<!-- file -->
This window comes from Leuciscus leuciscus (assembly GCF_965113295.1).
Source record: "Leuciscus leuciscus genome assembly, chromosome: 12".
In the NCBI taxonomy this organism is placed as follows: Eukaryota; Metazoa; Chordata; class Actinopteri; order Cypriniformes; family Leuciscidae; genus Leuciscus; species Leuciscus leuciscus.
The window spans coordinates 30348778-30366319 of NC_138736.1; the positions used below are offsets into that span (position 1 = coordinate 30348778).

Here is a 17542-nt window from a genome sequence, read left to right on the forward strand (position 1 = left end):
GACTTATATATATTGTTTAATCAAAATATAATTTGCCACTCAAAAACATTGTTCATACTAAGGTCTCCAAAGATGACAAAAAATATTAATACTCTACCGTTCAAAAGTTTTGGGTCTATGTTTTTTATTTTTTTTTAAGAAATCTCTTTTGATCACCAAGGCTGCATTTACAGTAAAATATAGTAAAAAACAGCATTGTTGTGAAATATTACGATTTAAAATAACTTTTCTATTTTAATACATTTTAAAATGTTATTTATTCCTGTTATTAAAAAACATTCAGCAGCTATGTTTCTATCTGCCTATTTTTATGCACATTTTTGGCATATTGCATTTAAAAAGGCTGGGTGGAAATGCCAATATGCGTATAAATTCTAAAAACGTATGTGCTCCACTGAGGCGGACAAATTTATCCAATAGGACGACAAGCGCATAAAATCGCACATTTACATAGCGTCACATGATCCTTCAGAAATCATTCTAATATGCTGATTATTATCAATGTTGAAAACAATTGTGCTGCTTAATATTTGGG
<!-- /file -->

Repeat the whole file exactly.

This window comes from Leuciscus leuciscus (assembly GCF_965113295.1).
Source record: "Leuciscus leuciscus genome assembly, chromosome: 12".
In the NCBI taxonomy this organism is placed as follows: Eukaryota; Metazoa; Chordata; class Actinopteri; order Cypriniformes; family Leuciscidae; genus Leuciscus; species Leuciscus leuciscus.
The window spans coordinates 30348778-30366319 of NC_138736.1; the positions used below are offsets into that span (position 1 = coordinate 30348778).

Here is a 17542-nt window from a genome sequence, read left to right on the forward strand (position 1 = left end):
GACTTATATATATTGTTTAATCAAAATATAATTTGCCACTCAAAAACATTGTTCATACTAAGGTCTCCAAAGATGACAAAAAATATTAATACTCTACCGTTCAAAAGTTTTGGGTCTATGTTTTTTATTTTTTTTTAAGAAATCTCTTTTGATCACCAAGGCTGCATTTACAGTAAAATATAGTAAAAAACAGCATTGTTGTGAAATATTACGATTTAAAATAACTTTTCTATTTTAATACATTTTAAAATGTTATTTATTCCTGTTATTAAAAAACATTCAGCAGCTATGTTTCTATCTGCCTATTTTTATGCACATTTTTGGCATATTGCATTTAAAAAGGCTGGGTGGAAATGCCAATATGCGTATAAATTCTAAAAACGTATGTGCTCCACTGAGGCGGACAAATTTATCCAATAGGACGACAAGCGCATAAAATCGCACATTTACATAGCGTCACATGATCCTTCAGAAATCATTCTAATATGCTGATTATTATCAATGTTGAAAACAATTGTGCTGCTTAATATTTGGG